WASHINGTON — US companies are hoarding nearly one trillion dollars of
cash that they are unlikely to use for expansion amid a muddled outlook
on economic recovery, rating agency Moody's said Wednesday.
will hesitate to spend their cash hoards on expansion until there is
greater certainty about the direction of the US economy," said Steven
Oman, senior vice president at Moody's Investor Service.
Moody's study of corporate cash balances found that US companies,
excluding financial firms, had about 943 billion dollars of cash and
short-term investments on their balance sheets at mid-year 2010. The 20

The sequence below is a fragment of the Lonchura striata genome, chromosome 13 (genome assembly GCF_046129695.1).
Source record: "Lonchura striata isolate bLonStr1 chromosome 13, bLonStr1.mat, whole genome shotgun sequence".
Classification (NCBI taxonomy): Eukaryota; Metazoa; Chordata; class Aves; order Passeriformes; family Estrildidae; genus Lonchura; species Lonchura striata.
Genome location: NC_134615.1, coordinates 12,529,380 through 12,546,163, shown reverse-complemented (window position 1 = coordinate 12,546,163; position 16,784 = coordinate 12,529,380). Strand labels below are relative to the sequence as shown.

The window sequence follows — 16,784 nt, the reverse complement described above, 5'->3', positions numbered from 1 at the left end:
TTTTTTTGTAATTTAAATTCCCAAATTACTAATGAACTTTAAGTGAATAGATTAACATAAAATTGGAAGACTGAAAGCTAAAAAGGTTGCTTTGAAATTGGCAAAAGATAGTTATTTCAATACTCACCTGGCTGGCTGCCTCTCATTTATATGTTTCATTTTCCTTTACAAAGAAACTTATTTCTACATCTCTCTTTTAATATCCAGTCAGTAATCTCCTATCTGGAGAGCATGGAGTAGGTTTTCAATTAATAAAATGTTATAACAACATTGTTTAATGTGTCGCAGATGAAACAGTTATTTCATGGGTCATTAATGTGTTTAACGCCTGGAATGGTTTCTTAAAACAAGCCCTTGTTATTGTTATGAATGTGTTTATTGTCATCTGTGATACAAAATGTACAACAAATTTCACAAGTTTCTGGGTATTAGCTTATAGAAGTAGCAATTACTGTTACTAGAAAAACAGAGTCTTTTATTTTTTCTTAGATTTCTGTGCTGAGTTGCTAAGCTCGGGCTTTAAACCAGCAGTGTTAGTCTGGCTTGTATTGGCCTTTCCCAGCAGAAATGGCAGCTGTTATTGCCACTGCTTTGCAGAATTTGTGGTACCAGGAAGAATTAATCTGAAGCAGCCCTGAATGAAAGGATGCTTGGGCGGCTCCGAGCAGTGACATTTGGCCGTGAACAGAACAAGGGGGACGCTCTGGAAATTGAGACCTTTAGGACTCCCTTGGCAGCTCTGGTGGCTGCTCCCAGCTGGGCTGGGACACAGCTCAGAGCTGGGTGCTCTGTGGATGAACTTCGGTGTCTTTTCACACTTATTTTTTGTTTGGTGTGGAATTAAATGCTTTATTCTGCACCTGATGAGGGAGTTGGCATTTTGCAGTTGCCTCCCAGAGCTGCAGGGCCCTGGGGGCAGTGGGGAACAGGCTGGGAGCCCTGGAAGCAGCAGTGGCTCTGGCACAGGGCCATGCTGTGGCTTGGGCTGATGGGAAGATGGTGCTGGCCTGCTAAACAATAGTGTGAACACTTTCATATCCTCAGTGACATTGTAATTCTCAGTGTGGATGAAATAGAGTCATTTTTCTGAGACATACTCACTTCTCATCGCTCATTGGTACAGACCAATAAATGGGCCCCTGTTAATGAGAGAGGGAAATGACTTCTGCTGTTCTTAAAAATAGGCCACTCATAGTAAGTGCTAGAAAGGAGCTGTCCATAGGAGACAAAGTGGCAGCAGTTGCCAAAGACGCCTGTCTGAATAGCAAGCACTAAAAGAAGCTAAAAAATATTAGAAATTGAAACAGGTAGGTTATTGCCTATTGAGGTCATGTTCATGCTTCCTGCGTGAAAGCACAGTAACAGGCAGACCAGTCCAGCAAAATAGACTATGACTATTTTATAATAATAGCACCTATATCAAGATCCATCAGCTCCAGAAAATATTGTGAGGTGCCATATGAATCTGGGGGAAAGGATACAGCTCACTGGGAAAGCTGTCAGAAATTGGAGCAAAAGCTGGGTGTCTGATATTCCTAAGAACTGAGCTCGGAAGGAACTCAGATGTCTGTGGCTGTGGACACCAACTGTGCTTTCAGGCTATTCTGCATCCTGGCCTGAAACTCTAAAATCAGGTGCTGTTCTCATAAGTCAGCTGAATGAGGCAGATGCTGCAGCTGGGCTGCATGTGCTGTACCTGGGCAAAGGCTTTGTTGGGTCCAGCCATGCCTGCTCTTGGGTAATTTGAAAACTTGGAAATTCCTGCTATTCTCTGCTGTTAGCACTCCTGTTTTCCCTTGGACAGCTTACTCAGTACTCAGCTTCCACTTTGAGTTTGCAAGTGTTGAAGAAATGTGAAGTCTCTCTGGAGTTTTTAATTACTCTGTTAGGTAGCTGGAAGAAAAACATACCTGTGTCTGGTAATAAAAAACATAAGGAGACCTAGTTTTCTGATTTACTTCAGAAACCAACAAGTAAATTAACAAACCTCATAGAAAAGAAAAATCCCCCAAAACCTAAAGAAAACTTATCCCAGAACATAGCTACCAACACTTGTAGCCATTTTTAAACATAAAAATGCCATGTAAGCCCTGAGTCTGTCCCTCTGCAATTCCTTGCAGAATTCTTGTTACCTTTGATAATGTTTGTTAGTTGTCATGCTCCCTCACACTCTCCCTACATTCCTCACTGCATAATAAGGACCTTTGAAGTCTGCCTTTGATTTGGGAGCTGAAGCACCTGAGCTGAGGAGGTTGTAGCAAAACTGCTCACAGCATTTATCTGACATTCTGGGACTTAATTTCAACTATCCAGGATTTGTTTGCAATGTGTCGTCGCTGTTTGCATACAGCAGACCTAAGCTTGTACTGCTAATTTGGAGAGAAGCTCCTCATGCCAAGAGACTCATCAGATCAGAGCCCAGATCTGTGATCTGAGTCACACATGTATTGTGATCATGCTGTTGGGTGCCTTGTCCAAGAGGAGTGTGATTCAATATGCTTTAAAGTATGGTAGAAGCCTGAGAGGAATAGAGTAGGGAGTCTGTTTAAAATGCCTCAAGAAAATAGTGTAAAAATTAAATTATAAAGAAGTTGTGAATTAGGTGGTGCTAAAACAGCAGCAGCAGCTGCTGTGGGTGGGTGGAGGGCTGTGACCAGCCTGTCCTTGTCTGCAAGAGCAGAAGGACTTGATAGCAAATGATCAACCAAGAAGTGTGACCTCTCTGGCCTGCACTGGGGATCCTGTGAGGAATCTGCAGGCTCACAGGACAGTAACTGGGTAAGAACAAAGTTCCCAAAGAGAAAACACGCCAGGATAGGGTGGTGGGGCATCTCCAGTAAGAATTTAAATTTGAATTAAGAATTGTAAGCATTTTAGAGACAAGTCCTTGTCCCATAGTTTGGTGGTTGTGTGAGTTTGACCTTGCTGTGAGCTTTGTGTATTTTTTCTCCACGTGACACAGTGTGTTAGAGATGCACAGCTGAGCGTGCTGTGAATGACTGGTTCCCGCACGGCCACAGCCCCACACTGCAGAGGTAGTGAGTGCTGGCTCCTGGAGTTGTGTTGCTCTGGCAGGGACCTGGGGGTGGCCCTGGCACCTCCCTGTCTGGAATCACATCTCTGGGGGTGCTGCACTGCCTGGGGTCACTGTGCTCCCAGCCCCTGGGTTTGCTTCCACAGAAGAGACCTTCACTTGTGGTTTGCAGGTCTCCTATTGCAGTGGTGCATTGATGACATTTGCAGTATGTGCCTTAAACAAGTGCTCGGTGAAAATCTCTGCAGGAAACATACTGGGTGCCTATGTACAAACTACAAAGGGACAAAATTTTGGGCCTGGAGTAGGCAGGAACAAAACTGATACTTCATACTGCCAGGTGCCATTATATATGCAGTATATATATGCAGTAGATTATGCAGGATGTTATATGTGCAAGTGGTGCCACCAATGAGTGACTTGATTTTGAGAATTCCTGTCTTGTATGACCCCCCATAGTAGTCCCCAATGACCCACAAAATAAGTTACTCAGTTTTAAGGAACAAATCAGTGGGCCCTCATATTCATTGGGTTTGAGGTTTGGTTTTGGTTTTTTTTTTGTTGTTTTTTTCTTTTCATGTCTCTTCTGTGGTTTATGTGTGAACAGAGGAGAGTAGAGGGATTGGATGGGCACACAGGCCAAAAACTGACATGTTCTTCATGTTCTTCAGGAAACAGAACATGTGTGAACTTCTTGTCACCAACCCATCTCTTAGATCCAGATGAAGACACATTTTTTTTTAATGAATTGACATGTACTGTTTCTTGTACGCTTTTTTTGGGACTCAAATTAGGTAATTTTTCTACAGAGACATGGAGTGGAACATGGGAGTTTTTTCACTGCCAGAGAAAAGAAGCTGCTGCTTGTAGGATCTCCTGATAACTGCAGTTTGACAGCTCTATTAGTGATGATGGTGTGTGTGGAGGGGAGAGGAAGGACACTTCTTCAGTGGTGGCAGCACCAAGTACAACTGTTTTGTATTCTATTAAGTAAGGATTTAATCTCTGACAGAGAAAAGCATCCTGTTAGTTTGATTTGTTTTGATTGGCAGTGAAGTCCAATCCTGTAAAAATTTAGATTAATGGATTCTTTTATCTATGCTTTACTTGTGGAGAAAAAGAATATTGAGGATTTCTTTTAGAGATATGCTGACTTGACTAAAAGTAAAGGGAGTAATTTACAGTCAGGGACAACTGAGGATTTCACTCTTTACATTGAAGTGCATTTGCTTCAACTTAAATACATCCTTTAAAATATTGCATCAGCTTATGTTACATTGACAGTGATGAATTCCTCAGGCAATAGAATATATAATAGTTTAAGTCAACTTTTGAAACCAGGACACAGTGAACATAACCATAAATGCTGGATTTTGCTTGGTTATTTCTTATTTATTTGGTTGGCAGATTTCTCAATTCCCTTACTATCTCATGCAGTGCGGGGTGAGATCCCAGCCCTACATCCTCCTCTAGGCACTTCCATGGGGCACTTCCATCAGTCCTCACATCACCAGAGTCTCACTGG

most cash-rich companies had a combined 346 billion dollars.
By comparison, Moody's said, at the end of 2008, companies had 775 billion dollars of cash.
economy contracted 6.8 percent in the fourth quarter that year; the
worst recession since the Great Depression officially ended in June
The rating agency noted the companies' apprehension in the
face of the weak recovery which slowed to a 1.7 percent growth in
economic output in the second quarter of 2010 and has left persistently
"Given low demand and capacity utilization
within certain industries, companies are wary of investing their cash in
new capacity and adding workers, thereby doing little to abbreviate the
jobless recovery," it said.
Moody's forecast that as the economy
stabilizes, companies most likely would use their cash for share
repurchases and acquisitions.
The US Federal Reserve is widely
expected to announce next week it will resume major long-term asset
purchases, known as quantitative easing, to support the flagging